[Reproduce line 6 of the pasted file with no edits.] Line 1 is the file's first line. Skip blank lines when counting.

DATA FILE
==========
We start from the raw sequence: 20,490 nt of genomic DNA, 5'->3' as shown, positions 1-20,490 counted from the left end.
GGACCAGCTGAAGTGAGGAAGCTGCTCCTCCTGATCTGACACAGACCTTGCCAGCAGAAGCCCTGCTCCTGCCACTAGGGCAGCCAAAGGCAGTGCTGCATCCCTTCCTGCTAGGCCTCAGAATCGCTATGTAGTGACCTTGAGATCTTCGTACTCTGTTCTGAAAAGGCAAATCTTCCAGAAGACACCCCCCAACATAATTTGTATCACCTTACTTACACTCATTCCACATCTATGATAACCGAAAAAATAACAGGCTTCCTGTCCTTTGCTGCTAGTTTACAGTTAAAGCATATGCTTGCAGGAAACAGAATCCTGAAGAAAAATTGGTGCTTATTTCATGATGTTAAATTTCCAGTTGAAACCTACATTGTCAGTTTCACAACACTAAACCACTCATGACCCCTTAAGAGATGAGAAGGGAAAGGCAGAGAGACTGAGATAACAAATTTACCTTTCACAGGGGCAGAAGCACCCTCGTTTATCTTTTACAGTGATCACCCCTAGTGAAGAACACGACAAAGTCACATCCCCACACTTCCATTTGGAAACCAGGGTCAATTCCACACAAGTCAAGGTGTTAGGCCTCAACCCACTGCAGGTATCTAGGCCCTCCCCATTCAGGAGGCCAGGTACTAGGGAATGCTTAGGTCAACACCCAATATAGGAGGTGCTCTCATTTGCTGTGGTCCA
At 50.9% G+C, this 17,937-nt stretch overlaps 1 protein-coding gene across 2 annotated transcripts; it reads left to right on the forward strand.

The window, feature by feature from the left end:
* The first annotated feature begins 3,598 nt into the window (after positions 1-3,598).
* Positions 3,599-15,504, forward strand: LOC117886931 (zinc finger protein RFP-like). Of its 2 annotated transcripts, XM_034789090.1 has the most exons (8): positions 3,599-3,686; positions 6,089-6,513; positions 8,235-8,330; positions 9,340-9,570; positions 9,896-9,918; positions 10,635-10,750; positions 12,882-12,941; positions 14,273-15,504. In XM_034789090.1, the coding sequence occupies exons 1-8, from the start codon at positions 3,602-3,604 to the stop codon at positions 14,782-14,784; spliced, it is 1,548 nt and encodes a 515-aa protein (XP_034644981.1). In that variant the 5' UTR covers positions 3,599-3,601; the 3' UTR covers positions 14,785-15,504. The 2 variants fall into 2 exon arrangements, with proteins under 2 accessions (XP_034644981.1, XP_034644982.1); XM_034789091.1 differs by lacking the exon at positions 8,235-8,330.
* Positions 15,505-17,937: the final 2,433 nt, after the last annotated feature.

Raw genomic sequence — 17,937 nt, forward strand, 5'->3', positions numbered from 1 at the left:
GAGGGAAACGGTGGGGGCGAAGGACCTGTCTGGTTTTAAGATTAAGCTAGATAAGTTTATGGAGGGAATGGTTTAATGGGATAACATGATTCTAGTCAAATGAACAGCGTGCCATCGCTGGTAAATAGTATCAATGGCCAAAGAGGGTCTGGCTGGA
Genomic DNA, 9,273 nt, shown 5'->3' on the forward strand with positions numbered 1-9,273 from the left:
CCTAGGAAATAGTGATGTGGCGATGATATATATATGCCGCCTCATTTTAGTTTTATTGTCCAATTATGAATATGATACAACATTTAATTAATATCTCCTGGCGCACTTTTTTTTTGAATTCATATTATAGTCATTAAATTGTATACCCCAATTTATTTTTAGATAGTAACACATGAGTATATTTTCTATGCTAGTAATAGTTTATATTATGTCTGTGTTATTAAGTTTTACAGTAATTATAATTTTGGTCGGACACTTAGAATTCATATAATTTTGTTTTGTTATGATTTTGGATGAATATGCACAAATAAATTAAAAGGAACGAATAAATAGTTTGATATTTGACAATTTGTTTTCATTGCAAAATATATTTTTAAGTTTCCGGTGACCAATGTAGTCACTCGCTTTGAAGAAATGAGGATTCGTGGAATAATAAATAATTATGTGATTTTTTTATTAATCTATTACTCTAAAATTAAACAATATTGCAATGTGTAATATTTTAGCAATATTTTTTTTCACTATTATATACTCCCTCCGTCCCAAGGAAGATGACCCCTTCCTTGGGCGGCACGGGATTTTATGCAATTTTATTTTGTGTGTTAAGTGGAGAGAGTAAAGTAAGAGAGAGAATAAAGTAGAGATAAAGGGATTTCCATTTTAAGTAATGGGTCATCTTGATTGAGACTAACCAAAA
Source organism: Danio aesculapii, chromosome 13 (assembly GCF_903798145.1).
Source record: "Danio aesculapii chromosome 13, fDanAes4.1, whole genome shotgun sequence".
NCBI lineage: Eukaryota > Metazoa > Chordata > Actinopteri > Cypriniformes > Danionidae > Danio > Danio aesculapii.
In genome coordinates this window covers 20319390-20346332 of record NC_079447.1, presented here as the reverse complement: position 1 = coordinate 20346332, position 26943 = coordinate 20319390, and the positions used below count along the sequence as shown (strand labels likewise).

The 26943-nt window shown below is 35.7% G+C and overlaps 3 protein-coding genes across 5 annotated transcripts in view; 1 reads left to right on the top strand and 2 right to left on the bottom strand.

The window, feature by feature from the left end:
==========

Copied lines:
* Positions 3,599-15,504, forward strand: LOC117886931 (zinc finger protein RFP-like). Of its 2 annotated transcripts, XM_034789090.1 has the most exons (8): positions 3,599-3,686; positions 6,089-6,513; positions 8,235-8,330; positions 9,340-9,570; positions 9,896-9,918; positions 10,635-10,750; positions 12,882-12,941; positions 14,273-15,504. In XM_034789090.1, the coding sequence occupies exons 1-8, from the start codon at positions 3,602-3,604 to the stop codon at positions 14,782-14,784; spliced, it is 1,548 nt and encodes a 515-aa protein (XP_034644981.1). In that variant the 5' UTR covers positions 3,599-3,601; the 3' UTR covers positions 14,785-15,504. The 2 variants fall into 2 exon arrangements, with proteins under 2 accessions (XP_034644981.1, XP_034644982.1); XM_034789091.1 differs by lacking the exon at positions 8,235-8,330.